Edited by John Ishiyama, William J. Miller and Eszter Simon
Chapter 17: Teaching gender politics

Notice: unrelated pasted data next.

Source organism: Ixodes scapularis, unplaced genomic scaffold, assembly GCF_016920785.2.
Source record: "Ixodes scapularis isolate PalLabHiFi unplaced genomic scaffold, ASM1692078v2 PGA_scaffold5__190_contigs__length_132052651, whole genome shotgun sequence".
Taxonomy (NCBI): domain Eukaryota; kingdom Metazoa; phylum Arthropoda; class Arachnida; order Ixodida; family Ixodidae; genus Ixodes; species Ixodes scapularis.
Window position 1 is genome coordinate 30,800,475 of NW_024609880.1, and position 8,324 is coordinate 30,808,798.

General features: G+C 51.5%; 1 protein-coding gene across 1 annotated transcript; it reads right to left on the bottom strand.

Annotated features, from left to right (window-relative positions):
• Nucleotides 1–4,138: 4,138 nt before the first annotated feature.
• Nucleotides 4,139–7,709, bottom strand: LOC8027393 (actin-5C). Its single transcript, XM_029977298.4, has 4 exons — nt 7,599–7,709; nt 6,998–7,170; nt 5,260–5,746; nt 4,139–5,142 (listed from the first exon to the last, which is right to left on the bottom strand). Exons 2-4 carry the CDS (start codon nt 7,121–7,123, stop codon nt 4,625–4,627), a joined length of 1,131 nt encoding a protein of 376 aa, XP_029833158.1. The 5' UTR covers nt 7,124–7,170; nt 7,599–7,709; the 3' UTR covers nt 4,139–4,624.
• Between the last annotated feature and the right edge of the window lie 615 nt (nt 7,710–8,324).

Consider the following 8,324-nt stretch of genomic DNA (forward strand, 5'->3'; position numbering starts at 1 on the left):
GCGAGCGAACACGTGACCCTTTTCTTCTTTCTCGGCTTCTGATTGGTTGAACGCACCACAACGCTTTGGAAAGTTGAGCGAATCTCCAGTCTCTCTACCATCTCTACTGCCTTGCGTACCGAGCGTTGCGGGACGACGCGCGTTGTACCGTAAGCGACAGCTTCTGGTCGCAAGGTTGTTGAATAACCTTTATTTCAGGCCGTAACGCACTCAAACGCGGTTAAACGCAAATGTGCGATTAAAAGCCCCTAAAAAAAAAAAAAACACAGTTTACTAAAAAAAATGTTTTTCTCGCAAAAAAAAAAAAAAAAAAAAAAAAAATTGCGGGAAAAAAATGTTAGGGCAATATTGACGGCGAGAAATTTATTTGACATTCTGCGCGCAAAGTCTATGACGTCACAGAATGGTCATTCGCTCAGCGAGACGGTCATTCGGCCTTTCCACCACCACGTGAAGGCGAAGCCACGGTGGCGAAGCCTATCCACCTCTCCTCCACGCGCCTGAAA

The concept of gender is continually experiencing a ‘process of definition refinement and theory production’ (Lovenduski 1998, p. 337). Nicholson (1994, p. 79 cited in Lovenduski 1998) notes that, while gender was developed as a contrasting term to sex ‘to depict that which is socially constructed as opposed to that which is biologically given’, the term is often used to refer ‘to any social construction’ to do with ‘the male/female distinction’. In many respects this ‘theoretical conundrum’ (Lovenduski 1998, p. 337) has generated an ongoing search for conceptual definition, the result of which is that the study of gender politics has changed significantly during the past 40 years. Early studies of gender and politics were primarily concerned with examining women in politics reducing research to what Ritter (2007, p. 389) describes as exercises in counting: how many women vote, are elected, are appointed ministers, are supporters of one party or another, etc.
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